Thompson on Cotton: Quality Fiber Supplies Short as Global Demand Grows

    ©Debra L Ferguson Stock Images

    I apologize for the absence of our market commentary last week, as I was traveling the Plains of Texas getting a firsthand look at a quite impressive crop. Though it may fall shy of the 2007 record yield, the crop will most certainly exceed current USDA estimates given harvest conditions remain favorable.

    For this reason and others, market watchers were somewhat surprised to see prices recently return to the 70’s so near harvest.

    Though this advance was short lived and largely the result of harvest concerns, it did provide a golden opportunity for growers to price additional production.  In the end, however, it resorted back to the same pattern it has followed for months.

    Any advances to the top end of the trading range brought on by spec buying or the covering of mill purchases, quickly reverses itself as demand deteriorates at these higher prices.  Fortunately, this reversal has continued to find long standing support at or near 67 cents.

    Last week provided an excellent illustration of this as prices fell 320 points from the previous week.  Thursday’s export sales report reflected the decline in demand seen at these loftier prices. Weekly sales of 91,000 bales were a marketing year low and 56 percent below the previous week.

    To put in better context, weekly sales need to average 200,000 bales for us to exceed the USDA export estimate. Of course, some of this price retreat may well have been associated with the beginning of harvest and the price slump which generally follows as the perception becomes that cotton supplies are plentiful, whether they actually are or not.

    The takeaway from all of this is that our current trading range of 72 to 67 cents should remain intact, at least through harvest until world supply and demand is better known. The market will need to some favorable news from either side of the S/D equation to spark any sustained breakout to the upper side.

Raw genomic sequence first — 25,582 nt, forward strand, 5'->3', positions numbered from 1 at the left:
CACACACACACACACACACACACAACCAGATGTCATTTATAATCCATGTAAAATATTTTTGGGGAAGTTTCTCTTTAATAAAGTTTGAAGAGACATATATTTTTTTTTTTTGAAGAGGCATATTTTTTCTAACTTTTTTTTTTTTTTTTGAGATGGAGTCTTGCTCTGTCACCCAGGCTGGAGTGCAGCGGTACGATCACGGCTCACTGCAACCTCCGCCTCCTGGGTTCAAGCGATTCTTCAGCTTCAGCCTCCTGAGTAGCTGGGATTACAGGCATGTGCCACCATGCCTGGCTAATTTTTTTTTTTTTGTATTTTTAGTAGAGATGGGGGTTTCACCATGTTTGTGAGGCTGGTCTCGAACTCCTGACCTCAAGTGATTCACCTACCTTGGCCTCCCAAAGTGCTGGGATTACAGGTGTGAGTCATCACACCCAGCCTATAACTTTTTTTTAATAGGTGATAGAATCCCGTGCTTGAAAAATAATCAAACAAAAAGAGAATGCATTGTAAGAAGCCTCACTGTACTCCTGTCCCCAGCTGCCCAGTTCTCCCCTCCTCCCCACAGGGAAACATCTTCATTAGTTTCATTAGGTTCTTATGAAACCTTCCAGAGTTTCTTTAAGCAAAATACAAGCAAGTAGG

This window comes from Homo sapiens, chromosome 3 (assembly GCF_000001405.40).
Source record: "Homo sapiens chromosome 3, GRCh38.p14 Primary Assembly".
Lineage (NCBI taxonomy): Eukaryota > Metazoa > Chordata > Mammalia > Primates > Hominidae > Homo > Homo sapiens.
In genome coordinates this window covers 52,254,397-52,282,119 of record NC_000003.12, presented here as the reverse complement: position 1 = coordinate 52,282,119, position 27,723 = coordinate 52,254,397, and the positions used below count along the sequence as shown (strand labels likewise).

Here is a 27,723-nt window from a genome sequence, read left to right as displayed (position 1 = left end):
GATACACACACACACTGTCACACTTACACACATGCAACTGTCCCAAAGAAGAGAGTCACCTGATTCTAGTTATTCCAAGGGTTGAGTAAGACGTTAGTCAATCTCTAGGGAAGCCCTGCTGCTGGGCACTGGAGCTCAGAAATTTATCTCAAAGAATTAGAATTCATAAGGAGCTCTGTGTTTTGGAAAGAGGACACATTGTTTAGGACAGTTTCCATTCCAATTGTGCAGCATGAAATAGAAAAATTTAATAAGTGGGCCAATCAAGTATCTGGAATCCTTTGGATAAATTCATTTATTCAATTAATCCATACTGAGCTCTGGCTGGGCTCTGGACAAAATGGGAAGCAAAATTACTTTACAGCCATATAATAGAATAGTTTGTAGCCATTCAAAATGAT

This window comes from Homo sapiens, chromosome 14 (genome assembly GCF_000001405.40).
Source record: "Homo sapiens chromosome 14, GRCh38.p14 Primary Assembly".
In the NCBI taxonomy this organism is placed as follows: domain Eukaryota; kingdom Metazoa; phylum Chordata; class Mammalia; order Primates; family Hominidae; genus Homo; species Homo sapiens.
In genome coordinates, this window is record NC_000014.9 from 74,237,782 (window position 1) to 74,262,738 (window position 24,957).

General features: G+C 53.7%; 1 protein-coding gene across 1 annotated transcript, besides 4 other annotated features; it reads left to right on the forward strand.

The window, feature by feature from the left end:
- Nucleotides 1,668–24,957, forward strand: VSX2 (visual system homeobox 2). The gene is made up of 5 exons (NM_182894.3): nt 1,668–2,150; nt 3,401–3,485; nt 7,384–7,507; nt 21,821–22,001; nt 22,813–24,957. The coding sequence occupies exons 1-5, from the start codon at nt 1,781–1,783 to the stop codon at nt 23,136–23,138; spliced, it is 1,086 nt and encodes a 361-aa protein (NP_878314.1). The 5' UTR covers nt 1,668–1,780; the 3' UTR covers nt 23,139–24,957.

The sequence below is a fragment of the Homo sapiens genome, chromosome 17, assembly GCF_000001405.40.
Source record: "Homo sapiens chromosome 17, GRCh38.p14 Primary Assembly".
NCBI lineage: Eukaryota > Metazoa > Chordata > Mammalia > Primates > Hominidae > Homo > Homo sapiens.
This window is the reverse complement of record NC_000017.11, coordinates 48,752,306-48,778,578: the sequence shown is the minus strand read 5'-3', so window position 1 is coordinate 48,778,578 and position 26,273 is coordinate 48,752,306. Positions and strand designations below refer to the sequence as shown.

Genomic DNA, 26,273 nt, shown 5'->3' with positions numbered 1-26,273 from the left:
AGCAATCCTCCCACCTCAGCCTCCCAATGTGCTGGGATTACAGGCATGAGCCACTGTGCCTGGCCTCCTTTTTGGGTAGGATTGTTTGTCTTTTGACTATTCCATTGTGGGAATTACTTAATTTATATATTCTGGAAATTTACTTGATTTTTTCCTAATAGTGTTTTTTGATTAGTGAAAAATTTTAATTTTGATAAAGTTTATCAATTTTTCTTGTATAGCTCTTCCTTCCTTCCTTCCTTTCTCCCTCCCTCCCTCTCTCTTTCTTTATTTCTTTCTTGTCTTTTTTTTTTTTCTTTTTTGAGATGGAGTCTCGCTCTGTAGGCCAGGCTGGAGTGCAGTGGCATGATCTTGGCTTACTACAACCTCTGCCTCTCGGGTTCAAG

Cotton Commentary


    There are two key factors which could greatly influence the future direction of this market over the next few months.  In our favor is the fact that global demand does seem to be improving.  India’s production woes should open the door for greater U.S. export sales to cotton starved countries such as Pakistan, Vietnam and Bangladesh.

    With their auction now complete, China has depleted 12 million bales from their stockpile of reserves which is certainly a step in the right direction in freeing this albatross from around the neck of our market.

    Once again it’s quite apparent, quality cotton fiber will be in short  supply and the U.S. is positioned to be the world’s supplier of choice.

    Conversely, one must continue to worry about and monitor closely the large long position held by those outside the trade. Though providing valuable support to the market at present, they hold tremendous leverage over this market.  A reversal in market sentiment by them could severely threaten the bottom side of this trading range.

    Keep in mind, the shortage of quality cotton we spoke of earlier should prompt a strong sales basis again this Fall.  It’s too early to tell much about the quality of this crop, as available classing data has been limited.

    However, for anyone reading this, be it ginner or grower with uncommitted cotton, Choice Cotton would like to offer our assistance in seeking bids on any recaps you may have.  Simply send them to recaps@choicecotton.com where we will help you find the best possible bid at no cost, saving you the time and inconvenience.

    In closing, I would be remiss if I didn’t extend our thoughts and prayers to our neighbors along the East coast. After looking at the latest storm tracker model, Hurricane Matthew, once thought to veer rather harmlessly into the Atlantic, is now predicted to make a more westward shift and threatened the East coast.

    This puts parts of Georgia, the Carolinas, and Virginia directly in the cross hairs of this intensive storm.  With cotton in these areas at its most vulnerable stage, the torrential rains and damaging winds expected with the storm could deal a devastating blow to this year’s crop.  This area of the Cotton Belt can ill afford to experience such especially on the heels of last year’s flooding.

    Hurricanes can certainly be unpredictable so it’s our prayer these areas will be spared.




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